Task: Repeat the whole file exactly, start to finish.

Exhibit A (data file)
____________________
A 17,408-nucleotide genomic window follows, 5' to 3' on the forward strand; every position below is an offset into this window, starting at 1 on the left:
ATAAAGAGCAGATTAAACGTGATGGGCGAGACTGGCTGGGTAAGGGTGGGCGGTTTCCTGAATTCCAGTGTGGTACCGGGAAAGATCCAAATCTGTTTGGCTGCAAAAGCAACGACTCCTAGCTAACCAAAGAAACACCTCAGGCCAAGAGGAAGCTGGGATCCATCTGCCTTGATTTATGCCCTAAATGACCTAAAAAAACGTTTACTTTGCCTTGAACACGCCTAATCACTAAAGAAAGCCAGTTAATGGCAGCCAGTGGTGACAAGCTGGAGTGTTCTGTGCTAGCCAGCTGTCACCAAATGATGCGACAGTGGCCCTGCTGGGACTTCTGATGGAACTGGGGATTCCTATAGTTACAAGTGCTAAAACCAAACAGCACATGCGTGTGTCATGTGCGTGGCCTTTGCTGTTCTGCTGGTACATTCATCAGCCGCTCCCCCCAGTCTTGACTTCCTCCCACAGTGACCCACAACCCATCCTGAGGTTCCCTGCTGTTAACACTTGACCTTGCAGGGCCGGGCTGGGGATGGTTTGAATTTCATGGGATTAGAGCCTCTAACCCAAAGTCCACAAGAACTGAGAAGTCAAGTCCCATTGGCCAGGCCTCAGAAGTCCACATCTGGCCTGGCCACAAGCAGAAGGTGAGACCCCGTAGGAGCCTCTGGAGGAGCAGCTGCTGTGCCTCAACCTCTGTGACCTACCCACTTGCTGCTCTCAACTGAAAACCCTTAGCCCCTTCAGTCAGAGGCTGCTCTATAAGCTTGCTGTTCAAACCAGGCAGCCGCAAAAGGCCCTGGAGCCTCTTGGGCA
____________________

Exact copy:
A 17,408-nucleotide genomic window follows, 5' to 3' on the forward strand; every position below is an offset into this window, starting at 1 on the left:
ATAAAGAGCAGATTAAACGTGATGGGCGAGACTGGCTGGGTAAGGGTGGGCGGTTTCCTGAATTCCAGTGTGGTACCGGGAAAGATCCAAATCTGTTTGGCTGCAAAAGCAACGACTCCTAGCTAACCAAAGAAACACCTCAGGCCAAGAGGAAGCTGGGATCCATCTGCCTTGATTTATGCCCTAAATGACCTAAAAAAACGTTTACTTTGCCTTGAACACGCCTAATCACTAAAGAAAGCCAGTTAATGGCAGCCAGTGGTGACAAGCTGGAGTGTTCTGTGCTAGCCAGCTGTCACCAAATGATGCGACAGTGGCCCTGCTGGGACTTCTGATGGAACTGGGGATTCCTATAGTTACAAGTGCTAAAACCAAACAGCACATGCGTGTGTCATGTGCGTGGCCTTTGCTGTTCTGCTGGTACATTCATCAGCCGCTCCCCCCAGTCTTGACTTCCTCCCACAGTGACCCACAACCCATCCTGAGGTTCCCTGCTGTTAACACTTGACCTTGCAGGGCCGGGCTGGGGATGGTTTGAATTTCATGGGATTAGAGCCTCTAACCCAAAGTCCACAAGAACTGAGAAGTCAAGTCCCATTGGCCAGGCCTCAGAAGTCCACATCTGGCCTGGCCACAAGCAGAAGGTGAGACCCCGTAGGAGCCTCTGGAGGAGCAGCTGCTGTGCCTCAACCTCTGTGACCTACCCACTTGCTGCTCTCAACTGAAAACCCTTAGCCCCTTCAGTCAGAGGCTGCTCTATAAGCTTGCTGTTCAAACCAGGCAGCCGCAAAAGGCCCTGGAGCCTCTTGGGCA